I grew up in New Jersey, and graduated from New York University, majoring in biology and minoring in chemistry. I then earned a Masters and Ph.D. in plant ecology from Duke University. After two years as a Peace Corps Volunteer in the Philippines I taught for several years at Clark College (Atlanta) and West Virginia University, with a break between the two institutions for two years of post-doc in systems ecology at Oak Ridge National Laboratory and the University of Georgia. Feeling the need for a career change, I enrolled in the medical school at West Virginia University, with the goal of becoming a pediatrician—having three young children at the time. That didn’t quite work out—with my returning to my roots by earning the M.D. with an emphasis in environmental medicine. I then spent about two decades with the U.S. Environmental Protection Agency in Cincinnati in the areas of health effects of wastewater and drinking water treatment, and sewage sludge management. I am now retired in the mountains of western North Carolina, during which time I have taught several courses in human anatomy and physiology at Asheville-Buncombe Technical Community College.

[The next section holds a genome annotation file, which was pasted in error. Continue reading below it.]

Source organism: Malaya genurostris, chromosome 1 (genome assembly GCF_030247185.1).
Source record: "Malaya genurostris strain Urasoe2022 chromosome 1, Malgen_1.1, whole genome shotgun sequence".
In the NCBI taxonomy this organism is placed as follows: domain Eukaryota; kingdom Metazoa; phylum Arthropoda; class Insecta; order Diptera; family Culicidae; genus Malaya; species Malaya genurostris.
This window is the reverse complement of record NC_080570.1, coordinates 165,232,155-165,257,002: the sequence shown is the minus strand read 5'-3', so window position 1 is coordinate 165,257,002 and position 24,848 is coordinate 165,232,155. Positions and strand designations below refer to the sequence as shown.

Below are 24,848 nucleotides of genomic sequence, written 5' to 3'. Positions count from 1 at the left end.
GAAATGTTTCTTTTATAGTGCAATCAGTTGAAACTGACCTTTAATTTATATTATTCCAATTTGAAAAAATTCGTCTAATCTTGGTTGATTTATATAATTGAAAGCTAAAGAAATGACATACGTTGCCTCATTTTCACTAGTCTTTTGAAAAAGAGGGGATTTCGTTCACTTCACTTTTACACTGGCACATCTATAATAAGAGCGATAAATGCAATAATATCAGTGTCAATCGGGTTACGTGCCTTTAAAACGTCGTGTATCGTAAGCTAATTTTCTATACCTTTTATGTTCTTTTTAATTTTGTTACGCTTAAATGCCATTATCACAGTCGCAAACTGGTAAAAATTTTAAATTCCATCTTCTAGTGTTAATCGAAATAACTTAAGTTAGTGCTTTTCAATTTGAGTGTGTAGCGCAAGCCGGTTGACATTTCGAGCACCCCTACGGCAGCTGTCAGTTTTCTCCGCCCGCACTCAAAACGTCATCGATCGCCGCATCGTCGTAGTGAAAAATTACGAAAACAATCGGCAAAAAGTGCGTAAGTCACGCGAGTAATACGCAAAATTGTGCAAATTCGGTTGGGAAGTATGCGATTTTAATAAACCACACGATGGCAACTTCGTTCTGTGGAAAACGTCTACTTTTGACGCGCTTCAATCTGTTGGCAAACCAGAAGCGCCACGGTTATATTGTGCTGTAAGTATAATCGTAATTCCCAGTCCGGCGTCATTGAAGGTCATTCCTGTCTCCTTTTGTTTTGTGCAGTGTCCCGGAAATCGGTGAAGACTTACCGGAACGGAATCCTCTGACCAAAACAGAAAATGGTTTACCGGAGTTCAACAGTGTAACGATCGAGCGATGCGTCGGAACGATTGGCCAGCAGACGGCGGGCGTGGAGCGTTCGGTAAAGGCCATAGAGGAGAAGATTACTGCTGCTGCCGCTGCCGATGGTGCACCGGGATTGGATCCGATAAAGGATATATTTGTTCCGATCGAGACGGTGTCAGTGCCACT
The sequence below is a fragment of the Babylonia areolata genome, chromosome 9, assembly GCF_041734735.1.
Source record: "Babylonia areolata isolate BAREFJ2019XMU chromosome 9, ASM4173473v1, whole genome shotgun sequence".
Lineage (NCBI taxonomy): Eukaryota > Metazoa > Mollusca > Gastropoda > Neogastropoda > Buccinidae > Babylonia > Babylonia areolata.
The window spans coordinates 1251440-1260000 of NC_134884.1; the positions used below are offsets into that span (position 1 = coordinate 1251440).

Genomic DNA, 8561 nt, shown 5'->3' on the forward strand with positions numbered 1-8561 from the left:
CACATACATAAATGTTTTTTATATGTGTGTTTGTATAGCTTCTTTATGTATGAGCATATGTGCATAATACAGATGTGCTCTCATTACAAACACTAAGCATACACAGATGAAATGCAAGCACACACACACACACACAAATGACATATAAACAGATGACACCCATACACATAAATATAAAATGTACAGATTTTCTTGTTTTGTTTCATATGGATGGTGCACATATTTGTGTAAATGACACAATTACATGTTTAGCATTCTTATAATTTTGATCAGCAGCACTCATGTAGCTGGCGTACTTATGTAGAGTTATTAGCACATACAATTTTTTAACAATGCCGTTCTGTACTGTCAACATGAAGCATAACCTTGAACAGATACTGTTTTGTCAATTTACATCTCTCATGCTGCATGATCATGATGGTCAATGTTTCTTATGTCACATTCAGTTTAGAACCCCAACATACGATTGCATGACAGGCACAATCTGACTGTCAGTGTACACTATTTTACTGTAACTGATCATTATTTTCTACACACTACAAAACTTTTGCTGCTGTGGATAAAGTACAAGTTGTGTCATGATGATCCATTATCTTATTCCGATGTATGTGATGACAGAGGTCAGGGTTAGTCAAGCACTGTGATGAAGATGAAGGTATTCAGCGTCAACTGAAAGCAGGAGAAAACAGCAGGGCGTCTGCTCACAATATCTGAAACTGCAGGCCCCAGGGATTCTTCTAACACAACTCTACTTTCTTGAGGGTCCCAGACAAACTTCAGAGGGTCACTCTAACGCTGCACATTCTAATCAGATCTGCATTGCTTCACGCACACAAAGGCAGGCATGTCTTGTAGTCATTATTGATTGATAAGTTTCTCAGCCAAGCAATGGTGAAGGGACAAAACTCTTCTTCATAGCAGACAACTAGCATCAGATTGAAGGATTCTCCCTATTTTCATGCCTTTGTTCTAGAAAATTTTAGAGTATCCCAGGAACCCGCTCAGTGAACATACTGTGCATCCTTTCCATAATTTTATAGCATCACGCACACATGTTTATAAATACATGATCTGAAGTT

I have a number of publications resulting from my travels through life, on subjects including the soil arthropod food web, cadmium toxicity, the health effects of land application of sewage sludge, and even stochastic computer simulation methodology using pharmacokinetic models to quantify the health effects of toxics exposure. However the publication I am most proud of, and which is probably most relevant to this book, was the product of my early Peace Corps experience, and the subject of my Ph.D. dissertation: N.E. Kowal. 1966. Shifting cultivation, fire, and pine forest in the Cordillera Central of Luzon, Philippines. Ecological Monographs 36: 389-419. It represents an early documentation of how man has abused Earth’s natural communities, in this case, the montane rain forest.